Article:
wiki:SPI

Version 12 (modified by Tim Harvey, 13 days ago) (diff)

added a general spidev table at top of page and refactored family sections a bit

Serial Peripheral Interface Bus (SPI)

The Serial Peripheral Interface bus is a synchronous serial communication interface specification used for short distance communication primary in embedded systems. The interface was originally developed by Motorola and can be used in a master or slave configuration. It is typically used as a 3-wire bus containing the following signals (other than power and ground and chip-selects):

  • SCLK
  • MISO
  • MOSI
  • SS# (Optional Slave Select)

SPI can be a multi-slave bus if chip selects are used which are asserted by the host controller to enable one device at a time.

References:

On-Board SPI controllers

The following Gateworks boards support on-board SPI controllers:

Family Board Connector Notes
Newport GW640x J8 single CS2; spi_7_0 dts node; half-duplex1; modes 13
GW630x J8 single CS2; spi_7_0 dts node; half-duplex1; modes 13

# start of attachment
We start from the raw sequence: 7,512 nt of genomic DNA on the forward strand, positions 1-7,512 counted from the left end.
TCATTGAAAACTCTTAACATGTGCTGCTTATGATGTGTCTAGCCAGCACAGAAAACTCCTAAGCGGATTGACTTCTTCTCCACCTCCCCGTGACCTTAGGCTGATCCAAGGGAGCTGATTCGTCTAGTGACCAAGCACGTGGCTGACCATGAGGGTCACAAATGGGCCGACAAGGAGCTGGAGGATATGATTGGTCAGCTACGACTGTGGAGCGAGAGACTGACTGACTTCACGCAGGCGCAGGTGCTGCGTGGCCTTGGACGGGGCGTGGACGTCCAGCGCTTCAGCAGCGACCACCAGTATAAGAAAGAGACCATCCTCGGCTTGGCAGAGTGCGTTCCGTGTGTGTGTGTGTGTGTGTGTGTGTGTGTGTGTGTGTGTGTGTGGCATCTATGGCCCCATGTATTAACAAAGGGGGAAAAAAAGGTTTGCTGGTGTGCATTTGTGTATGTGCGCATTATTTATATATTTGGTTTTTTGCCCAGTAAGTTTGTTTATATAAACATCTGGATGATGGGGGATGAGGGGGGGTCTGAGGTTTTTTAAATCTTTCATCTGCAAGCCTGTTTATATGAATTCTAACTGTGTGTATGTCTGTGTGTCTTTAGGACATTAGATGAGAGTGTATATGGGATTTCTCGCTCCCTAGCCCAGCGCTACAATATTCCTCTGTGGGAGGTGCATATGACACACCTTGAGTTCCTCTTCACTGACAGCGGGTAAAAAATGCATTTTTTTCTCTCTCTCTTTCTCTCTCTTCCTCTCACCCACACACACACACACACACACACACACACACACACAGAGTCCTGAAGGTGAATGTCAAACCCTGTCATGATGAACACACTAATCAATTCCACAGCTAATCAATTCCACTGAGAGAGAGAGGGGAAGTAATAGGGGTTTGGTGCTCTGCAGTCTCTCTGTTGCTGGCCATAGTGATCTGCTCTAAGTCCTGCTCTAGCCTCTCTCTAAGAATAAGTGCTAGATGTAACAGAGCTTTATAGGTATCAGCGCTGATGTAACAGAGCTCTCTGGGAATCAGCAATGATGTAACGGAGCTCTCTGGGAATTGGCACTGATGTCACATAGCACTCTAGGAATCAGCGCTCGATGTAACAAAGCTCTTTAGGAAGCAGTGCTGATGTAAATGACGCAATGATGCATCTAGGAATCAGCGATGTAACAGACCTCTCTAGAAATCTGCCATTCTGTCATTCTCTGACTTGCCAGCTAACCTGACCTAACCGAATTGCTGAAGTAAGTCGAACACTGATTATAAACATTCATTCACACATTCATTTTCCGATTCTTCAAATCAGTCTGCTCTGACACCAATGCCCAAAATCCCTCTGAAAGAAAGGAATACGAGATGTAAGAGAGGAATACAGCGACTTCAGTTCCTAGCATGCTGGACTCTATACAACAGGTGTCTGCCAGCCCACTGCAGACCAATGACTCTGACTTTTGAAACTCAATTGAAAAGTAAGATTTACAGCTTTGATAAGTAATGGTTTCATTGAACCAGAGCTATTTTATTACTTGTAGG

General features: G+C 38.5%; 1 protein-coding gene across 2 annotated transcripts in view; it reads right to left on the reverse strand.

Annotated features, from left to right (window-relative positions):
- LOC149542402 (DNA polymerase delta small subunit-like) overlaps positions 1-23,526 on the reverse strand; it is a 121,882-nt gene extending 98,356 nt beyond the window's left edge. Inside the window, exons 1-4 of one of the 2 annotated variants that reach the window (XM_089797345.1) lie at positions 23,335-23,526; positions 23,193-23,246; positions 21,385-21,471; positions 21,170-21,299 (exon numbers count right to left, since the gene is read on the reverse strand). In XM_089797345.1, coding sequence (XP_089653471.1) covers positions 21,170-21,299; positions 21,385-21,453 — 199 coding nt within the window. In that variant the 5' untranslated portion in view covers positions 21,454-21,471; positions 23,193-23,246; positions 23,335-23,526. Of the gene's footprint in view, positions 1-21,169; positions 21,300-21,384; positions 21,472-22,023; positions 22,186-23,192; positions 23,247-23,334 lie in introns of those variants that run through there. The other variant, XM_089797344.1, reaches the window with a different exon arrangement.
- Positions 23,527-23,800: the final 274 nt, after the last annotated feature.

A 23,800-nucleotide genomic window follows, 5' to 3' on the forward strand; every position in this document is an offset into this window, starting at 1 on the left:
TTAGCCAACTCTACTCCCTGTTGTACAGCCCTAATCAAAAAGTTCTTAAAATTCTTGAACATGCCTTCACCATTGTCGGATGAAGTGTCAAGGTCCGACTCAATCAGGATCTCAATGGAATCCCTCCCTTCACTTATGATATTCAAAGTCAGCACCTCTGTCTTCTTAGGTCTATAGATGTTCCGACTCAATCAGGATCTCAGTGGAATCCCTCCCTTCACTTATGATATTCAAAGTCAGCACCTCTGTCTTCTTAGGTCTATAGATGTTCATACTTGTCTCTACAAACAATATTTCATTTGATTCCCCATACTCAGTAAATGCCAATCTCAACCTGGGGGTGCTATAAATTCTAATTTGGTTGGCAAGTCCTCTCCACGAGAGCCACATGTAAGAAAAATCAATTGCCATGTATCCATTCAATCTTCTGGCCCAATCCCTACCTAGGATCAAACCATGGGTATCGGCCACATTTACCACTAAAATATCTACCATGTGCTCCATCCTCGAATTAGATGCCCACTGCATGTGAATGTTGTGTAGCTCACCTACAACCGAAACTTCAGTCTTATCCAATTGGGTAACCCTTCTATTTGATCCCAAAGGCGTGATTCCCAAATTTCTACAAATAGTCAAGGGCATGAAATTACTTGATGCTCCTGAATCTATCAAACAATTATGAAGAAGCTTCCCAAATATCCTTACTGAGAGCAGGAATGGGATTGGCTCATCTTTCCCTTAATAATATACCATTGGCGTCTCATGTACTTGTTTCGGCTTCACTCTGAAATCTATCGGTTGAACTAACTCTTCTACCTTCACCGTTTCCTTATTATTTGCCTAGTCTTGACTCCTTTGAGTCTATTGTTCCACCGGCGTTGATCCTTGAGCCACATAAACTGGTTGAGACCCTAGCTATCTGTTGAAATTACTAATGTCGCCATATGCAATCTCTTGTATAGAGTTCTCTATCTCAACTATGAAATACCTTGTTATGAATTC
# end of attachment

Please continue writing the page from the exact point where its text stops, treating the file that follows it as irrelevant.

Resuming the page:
GW620x J5 single CS2; spi_7_0 dts node; half-duplex1; modes 13
GW610x J10 single CS2; spi_7_0 dts node; half-duplex1; modes 13
Ventana GW54xx-E+ J24 single CS2; ecspi2 dts node
GW522x J32 single CS2; ecspi3 dts node
Laguna GW2388 J9
  1. Note that the Cavium ThunderX SPI controller in the CN80XX on the Newport Product family only supports half-duplex SPI transfers. Drivers that use full-duplex transactions can be modified to support half-duplex (see can:mcp251x: convert driver to half-duplex SPI as en example.
  2. While only a single Chip Select (CS) is brought out to an external connector and of the DIO pins routed to ARM GPIO's can be used as additional chip-selects. For Ventana this is done via device-tree pinctrl and for Newport this must be done via a PINSEL GPIO (contact support@…)
  3. Note that the Cavium ThunderX SPI controller in the CN80XX only supports SPI mode 1 (which clock polarity (CPOL/CKP) is low, clock phase (CPHA) is high, and Clock edge (CKE/NCPHA) is low.

See the below product family specific sections for pinout details.